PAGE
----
|Title||How stiff is a French fry? Teaching biomechanics to biology students|
|Year of Publication||1999|
|Authors||Ackerman JD, Nishizaki MT|
Mechanical investigations of biological materials are becoming increasingly important in the study of organismic and evolutionary ecology. Such studies help to explain how and why organisms evolve and exist today, and address some questions of scale (e.g., how big can a tree or mammal grow?). These ideas and questions often intrigue biology students, but rarely are they exposed to the measurements and principles underlying the mechanics of biological structures. We present a simple technique to measure an important biomechanical feature of tissues, namely tissue stiffness or elastic modulus, that is used to determine the strength and durability of biological structures. Using this technique on tubers of Russet Burbank potatoes (Solanum tuberosum), the elastic (or Young's) modulus (E) ranged from 1.08 to 14.15 MPa. This was well within the range reported for this plant material. We suggest several experimental manipulations and provide results for one of these which can be easily conducted in an A-level or early university 3-hour teaching practical (or laboratory).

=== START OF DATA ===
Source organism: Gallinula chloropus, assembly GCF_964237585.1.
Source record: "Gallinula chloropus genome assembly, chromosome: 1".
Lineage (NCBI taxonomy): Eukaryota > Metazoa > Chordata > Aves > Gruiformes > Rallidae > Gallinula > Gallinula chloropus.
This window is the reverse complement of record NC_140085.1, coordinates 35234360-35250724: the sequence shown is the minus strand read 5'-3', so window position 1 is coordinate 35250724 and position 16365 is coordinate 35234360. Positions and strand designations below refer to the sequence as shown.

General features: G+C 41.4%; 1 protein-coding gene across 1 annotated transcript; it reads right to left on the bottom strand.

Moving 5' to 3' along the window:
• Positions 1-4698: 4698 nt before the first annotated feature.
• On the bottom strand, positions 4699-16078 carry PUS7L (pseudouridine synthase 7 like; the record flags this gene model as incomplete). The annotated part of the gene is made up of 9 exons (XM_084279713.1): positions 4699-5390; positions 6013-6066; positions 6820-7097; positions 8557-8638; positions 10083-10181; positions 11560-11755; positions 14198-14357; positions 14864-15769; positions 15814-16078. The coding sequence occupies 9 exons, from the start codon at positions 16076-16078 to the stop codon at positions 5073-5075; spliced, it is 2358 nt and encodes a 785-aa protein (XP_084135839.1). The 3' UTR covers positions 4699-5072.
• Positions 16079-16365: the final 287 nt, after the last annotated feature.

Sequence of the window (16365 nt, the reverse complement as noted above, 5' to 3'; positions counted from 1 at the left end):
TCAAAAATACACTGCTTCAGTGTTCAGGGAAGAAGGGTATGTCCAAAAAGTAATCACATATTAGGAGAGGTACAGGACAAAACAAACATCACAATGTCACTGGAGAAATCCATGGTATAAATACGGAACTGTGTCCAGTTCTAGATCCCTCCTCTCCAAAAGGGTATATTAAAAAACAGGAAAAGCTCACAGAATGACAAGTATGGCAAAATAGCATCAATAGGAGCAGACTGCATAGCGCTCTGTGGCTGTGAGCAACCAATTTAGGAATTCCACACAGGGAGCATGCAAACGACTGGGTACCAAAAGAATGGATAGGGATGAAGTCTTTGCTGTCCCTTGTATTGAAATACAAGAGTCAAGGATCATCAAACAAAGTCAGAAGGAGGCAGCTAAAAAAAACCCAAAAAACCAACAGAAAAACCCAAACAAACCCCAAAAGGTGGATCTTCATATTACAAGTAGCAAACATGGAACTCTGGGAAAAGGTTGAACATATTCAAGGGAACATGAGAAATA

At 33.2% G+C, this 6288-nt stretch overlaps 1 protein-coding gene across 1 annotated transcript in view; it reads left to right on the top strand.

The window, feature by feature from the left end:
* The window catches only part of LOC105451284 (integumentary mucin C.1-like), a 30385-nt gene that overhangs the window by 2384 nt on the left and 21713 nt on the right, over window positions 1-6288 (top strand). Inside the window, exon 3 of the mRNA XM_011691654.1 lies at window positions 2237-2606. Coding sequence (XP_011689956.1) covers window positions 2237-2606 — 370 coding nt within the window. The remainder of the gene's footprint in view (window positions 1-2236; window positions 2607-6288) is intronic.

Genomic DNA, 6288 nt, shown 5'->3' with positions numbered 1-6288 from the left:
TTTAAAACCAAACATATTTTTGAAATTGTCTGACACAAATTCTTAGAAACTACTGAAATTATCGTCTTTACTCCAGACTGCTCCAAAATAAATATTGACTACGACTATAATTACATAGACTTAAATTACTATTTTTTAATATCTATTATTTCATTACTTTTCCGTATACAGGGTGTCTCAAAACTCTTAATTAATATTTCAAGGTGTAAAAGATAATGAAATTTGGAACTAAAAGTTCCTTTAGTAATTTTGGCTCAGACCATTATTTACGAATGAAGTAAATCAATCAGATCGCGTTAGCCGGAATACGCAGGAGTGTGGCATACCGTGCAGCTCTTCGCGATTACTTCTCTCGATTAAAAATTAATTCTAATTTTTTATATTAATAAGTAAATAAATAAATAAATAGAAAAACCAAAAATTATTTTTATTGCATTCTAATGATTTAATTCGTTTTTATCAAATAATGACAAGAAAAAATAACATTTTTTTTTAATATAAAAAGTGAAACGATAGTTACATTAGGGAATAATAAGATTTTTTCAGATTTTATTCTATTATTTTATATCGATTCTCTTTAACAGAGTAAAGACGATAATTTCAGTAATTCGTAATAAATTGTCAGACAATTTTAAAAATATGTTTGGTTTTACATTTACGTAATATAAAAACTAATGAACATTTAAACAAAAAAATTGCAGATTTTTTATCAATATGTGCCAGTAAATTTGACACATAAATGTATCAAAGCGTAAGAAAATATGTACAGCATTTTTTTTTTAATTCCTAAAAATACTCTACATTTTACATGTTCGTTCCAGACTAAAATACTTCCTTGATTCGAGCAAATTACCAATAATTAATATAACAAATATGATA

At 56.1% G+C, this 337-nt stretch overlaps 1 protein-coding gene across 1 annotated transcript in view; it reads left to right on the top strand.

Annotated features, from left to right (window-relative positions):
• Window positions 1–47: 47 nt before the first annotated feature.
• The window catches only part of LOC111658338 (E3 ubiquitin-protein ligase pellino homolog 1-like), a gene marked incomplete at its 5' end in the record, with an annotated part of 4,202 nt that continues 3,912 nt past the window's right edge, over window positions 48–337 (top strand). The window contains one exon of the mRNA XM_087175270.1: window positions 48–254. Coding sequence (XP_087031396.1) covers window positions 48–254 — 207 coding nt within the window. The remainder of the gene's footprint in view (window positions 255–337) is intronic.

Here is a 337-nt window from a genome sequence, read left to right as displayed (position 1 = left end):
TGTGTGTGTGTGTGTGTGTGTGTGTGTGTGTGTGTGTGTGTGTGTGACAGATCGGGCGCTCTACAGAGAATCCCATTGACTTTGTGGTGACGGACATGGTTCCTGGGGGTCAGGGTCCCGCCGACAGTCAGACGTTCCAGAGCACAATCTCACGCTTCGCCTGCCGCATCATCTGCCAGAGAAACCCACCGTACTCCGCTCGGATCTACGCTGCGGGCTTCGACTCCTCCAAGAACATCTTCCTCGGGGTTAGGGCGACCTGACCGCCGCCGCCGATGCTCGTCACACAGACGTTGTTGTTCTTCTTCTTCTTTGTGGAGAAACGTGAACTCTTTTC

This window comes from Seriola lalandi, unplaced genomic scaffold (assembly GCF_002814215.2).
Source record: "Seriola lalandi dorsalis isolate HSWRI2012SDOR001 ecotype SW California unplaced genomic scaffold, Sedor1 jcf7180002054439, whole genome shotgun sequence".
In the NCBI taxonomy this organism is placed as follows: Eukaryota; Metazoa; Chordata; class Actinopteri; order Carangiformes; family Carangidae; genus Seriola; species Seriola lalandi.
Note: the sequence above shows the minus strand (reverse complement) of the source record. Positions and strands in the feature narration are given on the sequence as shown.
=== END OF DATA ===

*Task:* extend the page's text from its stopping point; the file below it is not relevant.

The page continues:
|URL||<Go to ISI>://000084536500007|